I am not saying everyone who has listened to hip hop disrespects women but some

I am not saying everyone who has listened to hip hop

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I am not saying everyone who has listened to hip hop disrespects women but some of the people do. Dionne Stephens mentions that there have been some sexual scripts describing women in hip hop & rap songs which have been “the Diva, Gold Digger, Freak, Dyke, Gangster Bitch, Sister Savior, and Baby Mama” (48). The Diva means being pretty, the Diva script is commonly applied to women who appear independent and select partners that bolsters social status and provides companionships (51). The Gold Digger term is towards women who uses sex to gain material and economic rewards (clothes, money, etc.) (51). The Freak is known as the “bad girl” who gains male attention through an overt sexual persona. She appears sexually liberated and seeks sex solely for physical satisfaction, not for a relationship (52). Dyke is referred to women who choose not to engage in sexual acts with men and enter relationships exclusively (52). Gangster Bitch is a term used for women who live in the drug-infested, violent environments that focus on the endangered African Male. Sexuality not only becomes a tool to please men, but to prove their loyalty to them (52). The Baby Mama is a woman who is the mother of a man’s baby and nothing more. The Baby Mama purposely becomes pregnant so that she could maintain a relationship while making the biological father financially indebted to her (52). Rap and hip hop music contain a large amount of violence. In a study done by Catherine R. Squires instructor for the Afro-American and African Studies, at the University of Michigan, she found out that many rap lyrics actually provide “justification for violence on the street and a direct link to use violence” (728). About 65% of all rap songs in her study referenced a violent theme and violent a retaliation was found in 58% of the sample. Catherine also found that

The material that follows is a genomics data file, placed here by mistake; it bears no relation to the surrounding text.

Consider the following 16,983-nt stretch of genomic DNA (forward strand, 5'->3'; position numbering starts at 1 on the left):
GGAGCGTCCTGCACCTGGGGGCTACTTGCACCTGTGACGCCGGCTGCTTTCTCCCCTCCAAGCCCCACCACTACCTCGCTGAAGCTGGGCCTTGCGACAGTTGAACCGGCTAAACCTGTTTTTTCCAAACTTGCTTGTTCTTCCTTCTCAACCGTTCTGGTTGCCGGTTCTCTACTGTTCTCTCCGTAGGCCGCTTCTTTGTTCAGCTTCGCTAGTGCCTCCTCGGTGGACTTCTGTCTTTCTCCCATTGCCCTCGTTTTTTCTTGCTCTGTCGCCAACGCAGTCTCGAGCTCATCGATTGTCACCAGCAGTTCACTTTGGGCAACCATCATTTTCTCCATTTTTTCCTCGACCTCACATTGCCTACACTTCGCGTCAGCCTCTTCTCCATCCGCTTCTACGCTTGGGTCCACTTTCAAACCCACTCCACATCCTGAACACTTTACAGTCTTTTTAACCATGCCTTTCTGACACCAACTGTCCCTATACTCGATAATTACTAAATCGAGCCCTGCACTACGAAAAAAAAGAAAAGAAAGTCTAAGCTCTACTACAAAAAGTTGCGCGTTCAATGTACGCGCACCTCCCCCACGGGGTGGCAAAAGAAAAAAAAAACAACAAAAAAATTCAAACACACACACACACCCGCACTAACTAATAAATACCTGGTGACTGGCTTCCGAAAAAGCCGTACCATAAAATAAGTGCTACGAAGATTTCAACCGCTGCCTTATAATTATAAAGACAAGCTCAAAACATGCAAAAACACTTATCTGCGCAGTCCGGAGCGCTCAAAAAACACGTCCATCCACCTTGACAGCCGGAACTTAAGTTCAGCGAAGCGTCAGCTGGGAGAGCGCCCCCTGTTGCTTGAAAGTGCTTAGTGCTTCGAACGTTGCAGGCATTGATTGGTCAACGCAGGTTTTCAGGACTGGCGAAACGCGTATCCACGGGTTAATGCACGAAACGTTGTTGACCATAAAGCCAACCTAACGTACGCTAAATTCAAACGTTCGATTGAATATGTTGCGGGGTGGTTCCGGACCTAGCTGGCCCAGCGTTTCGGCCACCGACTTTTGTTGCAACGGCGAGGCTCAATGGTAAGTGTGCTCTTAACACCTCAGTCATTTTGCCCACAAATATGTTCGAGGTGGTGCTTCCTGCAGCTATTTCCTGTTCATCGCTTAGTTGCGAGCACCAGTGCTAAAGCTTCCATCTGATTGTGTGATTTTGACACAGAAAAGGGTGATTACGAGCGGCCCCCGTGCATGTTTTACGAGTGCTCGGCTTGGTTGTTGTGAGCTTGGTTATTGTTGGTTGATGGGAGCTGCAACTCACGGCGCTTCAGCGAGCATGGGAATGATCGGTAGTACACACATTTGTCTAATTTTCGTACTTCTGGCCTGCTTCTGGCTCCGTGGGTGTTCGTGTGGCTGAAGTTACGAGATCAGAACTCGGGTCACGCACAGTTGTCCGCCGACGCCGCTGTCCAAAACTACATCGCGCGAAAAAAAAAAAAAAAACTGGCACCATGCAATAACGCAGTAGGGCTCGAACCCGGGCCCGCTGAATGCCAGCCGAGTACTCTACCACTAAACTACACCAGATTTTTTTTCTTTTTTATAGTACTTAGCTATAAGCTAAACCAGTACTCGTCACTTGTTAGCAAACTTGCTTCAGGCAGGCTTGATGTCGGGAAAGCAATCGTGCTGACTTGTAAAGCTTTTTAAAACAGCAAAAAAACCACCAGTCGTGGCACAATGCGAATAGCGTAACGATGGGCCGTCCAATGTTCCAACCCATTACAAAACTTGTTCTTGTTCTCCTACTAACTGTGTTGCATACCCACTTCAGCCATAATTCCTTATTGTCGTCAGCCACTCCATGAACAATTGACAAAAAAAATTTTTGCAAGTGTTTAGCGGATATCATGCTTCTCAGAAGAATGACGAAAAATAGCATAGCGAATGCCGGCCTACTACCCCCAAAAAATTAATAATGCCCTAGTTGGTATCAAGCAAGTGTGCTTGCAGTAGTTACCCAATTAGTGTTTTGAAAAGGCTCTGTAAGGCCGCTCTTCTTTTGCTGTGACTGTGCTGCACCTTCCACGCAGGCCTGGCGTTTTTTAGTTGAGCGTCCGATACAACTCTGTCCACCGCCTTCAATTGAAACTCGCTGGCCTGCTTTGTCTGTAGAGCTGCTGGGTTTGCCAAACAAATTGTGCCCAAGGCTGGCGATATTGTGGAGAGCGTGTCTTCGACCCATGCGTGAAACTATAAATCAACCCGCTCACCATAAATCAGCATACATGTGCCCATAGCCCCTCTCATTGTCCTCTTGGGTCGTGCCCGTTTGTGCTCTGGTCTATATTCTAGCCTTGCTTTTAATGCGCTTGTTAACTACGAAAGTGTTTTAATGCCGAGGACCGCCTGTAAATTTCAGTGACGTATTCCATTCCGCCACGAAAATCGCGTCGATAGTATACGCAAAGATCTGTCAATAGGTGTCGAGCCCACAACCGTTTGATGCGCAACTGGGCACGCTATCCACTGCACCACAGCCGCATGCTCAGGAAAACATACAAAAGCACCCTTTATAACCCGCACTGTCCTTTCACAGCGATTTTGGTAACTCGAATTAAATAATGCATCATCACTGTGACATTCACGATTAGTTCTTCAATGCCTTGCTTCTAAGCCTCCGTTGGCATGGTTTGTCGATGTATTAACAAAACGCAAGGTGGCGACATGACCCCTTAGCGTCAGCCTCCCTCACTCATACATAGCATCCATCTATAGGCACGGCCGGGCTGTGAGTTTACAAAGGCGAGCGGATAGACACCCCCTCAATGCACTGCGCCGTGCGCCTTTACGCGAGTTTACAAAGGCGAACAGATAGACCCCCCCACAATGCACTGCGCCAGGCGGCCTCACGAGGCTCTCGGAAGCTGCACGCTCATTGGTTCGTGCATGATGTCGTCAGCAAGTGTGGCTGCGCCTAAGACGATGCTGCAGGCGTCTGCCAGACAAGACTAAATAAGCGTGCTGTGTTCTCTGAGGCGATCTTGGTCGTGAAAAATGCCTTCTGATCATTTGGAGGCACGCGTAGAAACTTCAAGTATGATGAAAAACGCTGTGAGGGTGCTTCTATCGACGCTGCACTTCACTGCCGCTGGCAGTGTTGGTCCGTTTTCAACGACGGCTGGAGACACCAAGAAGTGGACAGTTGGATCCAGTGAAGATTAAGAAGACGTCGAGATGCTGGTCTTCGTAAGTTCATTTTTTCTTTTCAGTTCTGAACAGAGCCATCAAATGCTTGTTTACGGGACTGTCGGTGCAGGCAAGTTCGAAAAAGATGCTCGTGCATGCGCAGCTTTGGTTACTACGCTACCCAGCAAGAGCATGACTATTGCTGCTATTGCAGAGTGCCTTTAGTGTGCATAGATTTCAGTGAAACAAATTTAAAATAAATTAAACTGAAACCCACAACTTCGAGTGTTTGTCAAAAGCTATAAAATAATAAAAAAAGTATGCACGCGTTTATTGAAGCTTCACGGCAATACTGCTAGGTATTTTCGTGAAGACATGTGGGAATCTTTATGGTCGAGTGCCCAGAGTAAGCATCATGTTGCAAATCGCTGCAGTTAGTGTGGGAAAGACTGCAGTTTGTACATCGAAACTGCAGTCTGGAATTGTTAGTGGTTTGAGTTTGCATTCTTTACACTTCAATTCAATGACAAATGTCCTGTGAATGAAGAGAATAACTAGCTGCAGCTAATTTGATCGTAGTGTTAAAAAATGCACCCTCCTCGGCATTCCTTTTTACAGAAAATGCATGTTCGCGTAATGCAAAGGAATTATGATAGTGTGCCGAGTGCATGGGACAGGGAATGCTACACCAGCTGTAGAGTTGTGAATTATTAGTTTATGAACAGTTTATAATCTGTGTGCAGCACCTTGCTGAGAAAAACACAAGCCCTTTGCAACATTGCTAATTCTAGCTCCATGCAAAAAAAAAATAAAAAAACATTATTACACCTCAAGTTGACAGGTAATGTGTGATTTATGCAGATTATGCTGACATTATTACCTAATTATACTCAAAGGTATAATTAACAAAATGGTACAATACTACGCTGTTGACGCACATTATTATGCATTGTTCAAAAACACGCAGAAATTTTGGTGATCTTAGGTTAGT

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8 listeners hold a “street code” as a normal order to life and that rap lyrics are “reproductions of the code that describe black urban street life” (730) She argues it is important to realize that rap is a characterization of urban life. It is clear that as conditions in the inner city have gotten worse in the last 10 years, “the popularity of the street code has risen” (731). Catherine also states that these conditions have “defined the context in which rap has emerged” (733). Hip hop has done a cultural impact on society and one of the examples is during the Presidency of Barack Obama. Dr. Sanford K. Richmond, PhD in Education at Washington State University and has a Masters in Cinema-Television from the University from South California. Conducted a study as an analysis that focused on the public discourse surrounding the relationship that emerged between Barack Obama and hip-hop culture throughout his first presidential campaign in 2008. When Obama won the Presidency, defeating Republican Senator, John McCain “there were many sources associating hip hop with this victory” (250). Obama had met with Ludacris a hip hop artist back in 2006, to help with Ludacris’ campaign “kick me”; a campaign that was motivated to raise HIV/AIDS awareness among inner city youth” (250).
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